· The image content was stored in a picture library, with one library per company site. The categories for each image were represented as folders, with the last level in the folder structure representing a single image group. All of the different formats of that image were stored in the folder for that group. For example:
o Image Category A
§ Image Group 1
§ Image Group 2
o Image Category B
§ Image Group 3
§ Image Group 4
· In order to distinguish between the different types of folders, we created two content types that inherited from the Folder content type: Image Category and Image Group. These content types also contained extra site columns, so that we could associate metadata with the folders themselves. We created a site column for an optional field called French Name, that lets content administrators specify an optional French display name for any image category or image group. Another site column was added to the image group content type that allows content administrators to specify language of the image group as Multilingual: English or French. This approach allowed us to store all of the images in a common folder structure, and still allow for translated content when needed. Rather than having to maintain two separate folder structures, content administrators can simply translate the English folders by adding French names as metadata.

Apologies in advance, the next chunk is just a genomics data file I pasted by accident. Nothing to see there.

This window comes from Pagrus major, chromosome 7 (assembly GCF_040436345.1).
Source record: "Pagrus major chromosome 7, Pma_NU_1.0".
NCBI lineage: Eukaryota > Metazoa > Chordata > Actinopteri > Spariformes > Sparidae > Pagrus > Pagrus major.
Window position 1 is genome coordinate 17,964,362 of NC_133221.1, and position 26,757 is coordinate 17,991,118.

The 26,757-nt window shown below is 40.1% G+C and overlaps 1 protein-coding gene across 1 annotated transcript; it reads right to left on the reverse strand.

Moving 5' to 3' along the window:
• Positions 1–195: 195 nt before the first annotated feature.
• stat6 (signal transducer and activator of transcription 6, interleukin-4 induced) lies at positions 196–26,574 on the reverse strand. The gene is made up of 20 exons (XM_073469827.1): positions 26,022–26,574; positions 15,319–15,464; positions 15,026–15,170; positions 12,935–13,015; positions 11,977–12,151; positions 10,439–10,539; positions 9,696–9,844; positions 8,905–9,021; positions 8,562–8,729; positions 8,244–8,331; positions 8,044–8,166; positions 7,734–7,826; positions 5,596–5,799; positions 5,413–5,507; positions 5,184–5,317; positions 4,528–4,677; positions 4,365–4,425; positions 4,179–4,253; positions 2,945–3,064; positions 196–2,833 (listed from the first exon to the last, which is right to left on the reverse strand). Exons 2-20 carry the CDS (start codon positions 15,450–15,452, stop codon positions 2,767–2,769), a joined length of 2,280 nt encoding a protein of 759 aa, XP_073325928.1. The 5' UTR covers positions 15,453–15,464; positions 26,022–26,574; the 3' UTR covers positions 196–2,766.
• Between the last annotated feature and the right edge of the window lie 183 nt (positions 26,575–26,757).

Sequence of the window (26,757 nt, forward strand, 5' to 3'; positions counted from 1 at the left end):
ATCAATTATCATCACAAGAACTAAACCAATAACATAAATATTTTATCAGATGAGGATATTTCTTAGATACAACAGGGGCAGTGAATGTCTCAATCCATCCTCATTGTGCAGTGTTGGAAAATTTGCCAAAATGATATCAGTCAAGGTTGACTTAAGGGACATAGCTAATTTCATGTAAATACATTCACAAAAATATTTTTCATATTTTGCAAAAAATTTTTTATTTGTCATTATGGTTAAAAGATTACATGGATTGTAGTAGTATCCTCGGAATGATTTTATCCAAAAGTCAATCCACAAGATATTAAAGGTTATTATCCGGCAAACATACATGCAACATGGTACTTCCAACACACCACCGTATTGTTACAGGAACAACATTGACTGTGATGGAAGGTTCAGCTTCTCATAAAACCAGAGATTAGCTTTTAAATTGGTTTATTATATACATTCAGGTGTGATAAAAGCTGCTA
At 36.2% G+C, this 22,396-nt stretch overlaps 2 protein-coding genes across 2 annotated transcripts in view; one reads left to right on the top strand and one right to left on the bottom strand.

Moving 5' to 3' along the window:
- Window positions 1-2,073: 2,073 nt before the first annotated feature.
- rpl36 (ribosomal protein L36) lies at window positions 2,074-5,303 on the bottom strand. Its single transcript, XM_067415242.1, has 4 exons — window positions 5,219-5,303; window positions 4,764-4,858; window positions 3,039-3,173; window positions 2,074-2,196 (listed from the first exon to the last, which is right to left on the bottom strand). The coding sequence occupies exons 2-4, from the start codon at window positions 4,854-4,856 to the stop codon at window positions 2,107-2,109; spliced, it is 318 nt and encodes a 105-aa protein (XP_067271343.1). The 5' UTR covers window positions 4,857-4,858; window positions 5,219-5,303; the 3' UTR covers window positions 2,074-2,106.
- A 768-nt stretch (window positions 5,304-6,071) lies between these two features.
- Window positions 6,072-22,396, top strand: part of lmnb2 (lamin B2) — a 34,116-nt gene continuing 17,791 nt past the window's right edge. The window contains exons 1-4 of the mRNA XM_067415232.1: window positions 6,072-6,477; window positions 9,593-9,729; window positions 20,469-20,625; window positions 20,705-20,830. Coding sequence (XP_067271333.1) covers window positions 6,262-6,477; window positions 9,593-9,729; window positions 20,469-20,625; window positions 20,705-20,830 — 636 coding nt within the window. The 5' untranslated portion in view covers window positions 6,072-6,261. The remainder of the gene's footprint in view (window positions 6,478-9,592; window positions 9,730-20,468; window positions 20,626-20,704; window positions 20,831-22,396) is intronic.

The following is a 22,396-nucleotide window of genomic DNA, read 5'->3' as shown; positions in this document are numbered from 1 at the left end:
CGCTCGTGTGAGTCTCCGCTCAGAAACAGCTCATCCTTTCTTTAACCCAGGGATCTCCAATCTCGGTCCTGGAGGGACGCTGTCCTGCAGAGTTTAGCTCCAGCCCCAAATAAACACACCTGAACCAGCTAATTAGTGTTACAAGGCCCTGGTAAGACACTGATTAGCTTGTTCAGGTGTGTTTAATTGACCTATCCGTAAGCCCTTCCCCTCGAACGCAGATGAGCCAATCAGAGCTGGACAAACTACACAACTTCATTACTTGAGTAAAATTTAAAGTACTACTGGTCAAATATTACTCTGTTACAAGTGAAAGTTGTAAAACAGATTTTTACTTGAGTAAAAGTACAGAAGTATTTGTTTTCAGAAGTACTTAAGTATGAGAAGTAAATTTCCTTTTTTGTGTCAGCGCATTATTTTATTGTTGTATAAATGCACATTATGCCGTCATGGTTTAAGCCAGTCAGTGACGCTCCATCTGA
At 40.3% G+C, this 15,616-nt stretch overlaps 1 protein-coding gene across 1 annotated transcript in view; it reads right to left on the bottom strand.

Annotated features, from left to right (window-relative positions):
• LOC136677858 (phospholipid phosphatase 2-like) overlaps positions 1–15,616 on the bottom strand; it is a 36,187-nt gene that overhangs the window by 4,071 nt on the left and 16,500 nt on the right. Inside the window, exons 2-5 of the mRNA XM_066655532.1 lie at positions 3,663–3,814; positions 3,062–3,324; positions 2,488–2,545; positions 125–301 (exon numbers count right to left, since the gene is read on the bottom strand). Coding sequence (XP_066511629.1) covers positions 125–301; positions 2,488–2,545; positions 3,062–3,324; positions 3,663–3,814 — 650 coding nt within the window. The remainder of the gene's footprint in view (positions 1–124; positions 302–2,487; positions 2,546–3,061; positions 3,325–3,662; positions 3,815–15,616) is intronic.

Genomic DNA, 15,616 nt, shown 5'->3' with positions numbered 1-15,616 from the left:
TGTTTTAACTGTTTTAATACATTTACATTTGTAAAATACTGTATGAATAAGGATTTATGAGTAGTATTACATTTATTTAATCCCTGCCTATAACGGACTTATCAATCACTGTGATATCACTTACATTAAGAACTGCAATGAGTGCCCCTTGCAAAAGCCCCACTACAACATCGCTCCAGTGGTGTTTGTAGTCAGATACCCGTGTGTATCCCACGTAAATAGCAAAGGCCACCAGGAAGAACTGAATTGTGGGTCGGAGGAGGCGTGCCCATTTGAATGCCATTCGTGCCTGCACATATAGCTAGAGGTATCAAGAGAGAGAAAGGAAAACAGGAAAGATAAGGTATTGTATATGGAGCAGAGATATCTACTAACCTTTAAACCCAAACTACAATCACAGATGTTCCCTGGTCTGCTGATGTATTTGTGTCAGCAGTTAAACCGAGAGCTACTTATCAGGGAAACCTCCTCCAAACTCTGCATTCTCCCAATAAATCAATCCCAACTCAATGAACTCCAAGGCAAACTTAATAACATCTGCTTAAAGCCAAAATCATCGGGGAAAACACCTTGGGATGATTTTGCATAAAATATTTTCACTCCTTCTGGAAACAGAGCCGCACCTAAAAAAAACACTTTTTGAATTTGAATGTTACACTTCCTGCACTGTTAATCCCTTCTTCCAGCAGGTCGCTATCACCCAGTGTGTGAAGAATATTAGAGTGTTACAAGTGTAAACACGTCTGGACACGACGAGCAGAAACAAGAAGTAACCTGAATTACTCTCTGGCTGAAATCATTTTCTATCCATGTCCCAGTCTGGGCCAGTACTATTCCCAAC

We were able to take advantage of the out of the box site map providers and navigation to create an interface that allowed users to easily navigate between the subsites. To navigate the image content, we built a custom navigation control that was aware of our custom content types as well as the current language. This allowed us to distinguish between the content types visually in the navigation and also display the extra metadata like the French Title when appropriate, all in an easy to navigate tree-view style menu system.
· A Dynamic tree view navigation menu built as a custom server control and implemented into the master page of each company site. This tree view, much like Windows Explorer enabled users to quickly locate files.
· Selecting Files from the menu triggered a web part to display customized results grouped by the category selected. Each image set is stored as a custom folder content type.
Custom Results Display
The end result of using the tree view navigation is the display of a set of results, which presents the user with the image groups in the selected category.
· If a .JPG file exists in the set, the web part displays the thumbnail that’s generated by SharePoint automatically.
· Each file in the set has a hyperlink to the file as well as a checkbox for selecting multiple.
Users can select multiple files to download at which point a .ZIP file is generated, complete with the folder structure and files of the set(s) selected.
In the next installment of this blog series, I will describe how we customized the master pages and style sheets to create a visually appealing website which was accommodating to multiple unique brands.
Shane Perran – User Experience Lead, SharePoint MVP
Jared Rypkema – Lead Software Architect
Infotech Canada | Information Worker Solutions